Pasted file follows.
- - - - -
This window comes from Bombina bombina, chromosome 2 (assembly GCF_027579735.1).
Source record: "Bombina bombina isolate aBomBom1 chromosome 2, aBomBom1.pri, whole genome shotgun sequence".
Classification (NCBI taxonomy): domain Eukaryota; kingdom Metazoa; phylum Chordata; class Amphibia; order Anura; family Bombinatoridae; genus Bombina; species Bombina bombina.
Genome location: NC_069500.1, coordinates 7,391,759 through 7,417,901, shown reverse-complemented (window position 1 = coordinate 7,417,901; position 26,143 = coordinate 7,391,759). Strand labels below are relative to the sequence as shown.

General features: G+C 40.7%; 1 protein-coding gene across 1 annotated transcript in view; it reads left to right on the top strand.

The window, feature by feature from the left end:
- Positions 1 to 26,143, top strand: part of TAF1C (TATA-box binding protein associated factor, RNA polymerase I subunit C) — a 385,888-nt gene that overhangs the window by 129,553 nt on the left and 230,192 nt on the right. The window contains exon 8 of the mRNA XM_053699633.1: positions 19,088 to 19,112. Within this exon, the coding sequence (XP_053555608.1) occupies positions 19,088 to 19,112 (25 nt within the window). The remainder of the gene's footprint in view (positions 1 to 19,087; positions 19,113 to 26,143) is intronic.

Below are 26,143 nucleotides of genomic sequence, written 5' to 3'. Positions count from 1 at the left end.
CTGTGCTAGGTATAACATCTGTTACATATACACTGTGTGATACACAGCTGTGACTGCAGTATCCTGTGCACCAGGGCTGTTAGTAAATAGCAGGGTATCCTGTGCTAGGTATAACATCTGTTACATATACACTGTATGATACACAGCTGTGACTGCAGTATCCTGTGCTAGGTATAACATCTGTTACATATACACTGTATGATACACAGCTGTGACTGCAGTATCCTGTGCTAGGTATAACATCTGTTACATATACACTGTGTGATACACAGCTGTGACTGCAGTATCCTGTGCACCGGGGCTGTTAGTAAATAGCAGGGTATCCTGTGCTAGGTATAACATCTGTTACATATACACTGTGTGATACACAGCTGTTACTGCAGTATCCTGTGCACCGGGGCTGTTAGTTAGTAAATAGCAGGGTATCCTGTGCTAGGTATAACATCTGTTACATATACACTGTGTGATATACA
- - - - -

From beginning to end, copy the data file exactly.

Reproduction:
This window comes from Bombina bombina, chromosome 2 (assembly GCF_027579735.1).
Source record: "Bombina bombina isolate aBomBom1 chromosome 2, aBomBom1.pri, whole genome shotgun sequence".
Classification (NCBI taxonomy): domain Eukaryota; kingdom Metazoa; phylum Chordata; class Amphibia; order Anura; family Bombinatoridae; genus Bombina; species Bombina bombina.
Genome location: NC_069500.1, coordinates 7,391,759 through 7,417,901, shown reverse-complemented (window position 1 = coordinate 7,417,901; position 26,143 = coordinate 7,391,759). Strand labels below are relative to the sequence as shown.

General features: G+C 40.7%; 1 protein-coding gene across 1 annotated transcript in view; it reads left to right on the top strand.

The window, feature by feature from the left end:
- Positions 1 to 26,143, top strand: part of TAF1C (TATA-box binding protein associated factor, RNA polymerase I subunit C) — a 385,888-nt gene that overhangs the window by 129,553 nt on the left and 230,192 nt on the right. The window contains exon 8 of the mRNA XM_053699633.1: positions 19,088 to 19,112. Within this exon, the coding sequence (XP_053555608.1) occupies positions 19,088 to 19,112 (25 nt within the window). The remainder of the gene's footprint in view (positions 1 to 19,087; positions 19,113 to 26,143) is intronic.

Below are 26,143 nucleotides of genomic sequence, written 5' to 3'. Positions count from 1 at the left end.
CTGTGCTAGGTATAACATCTGTTACATATACACTGTGTGATACACAGCTGTGACTGCAGTATCCTGTGCACCAGGGCTGTTAGTAAATAGCAGGGTATCCTGTGCTAGGTATAACATCTGTTACATATACACTGTATGATACACAGCTGTGACTGCAGTATCCTGTGCTAGGTATAACATCTGTTACATATACACTGTATGATACACAGCTGTGACTGCAGTATCCTGTGCTAGGTATAACATCTGTTACATATACACTGTGTGATACACAGCTGTGACTGCAGTATCCTGTGCACCGGGGCTGTTAGTAAATAGCAGGGTATCCTGTGCTAGGTATAACATCTGTTACATATACACTGTGTGATACACAGCTGTTACTGCAGTATCCTGTGCACCGGGGCTGTTAGTTAGTAAATAGCAGGGTATCCTGTGCTAGGTATAACATCTGTTACATATACACTGTGTGATATACA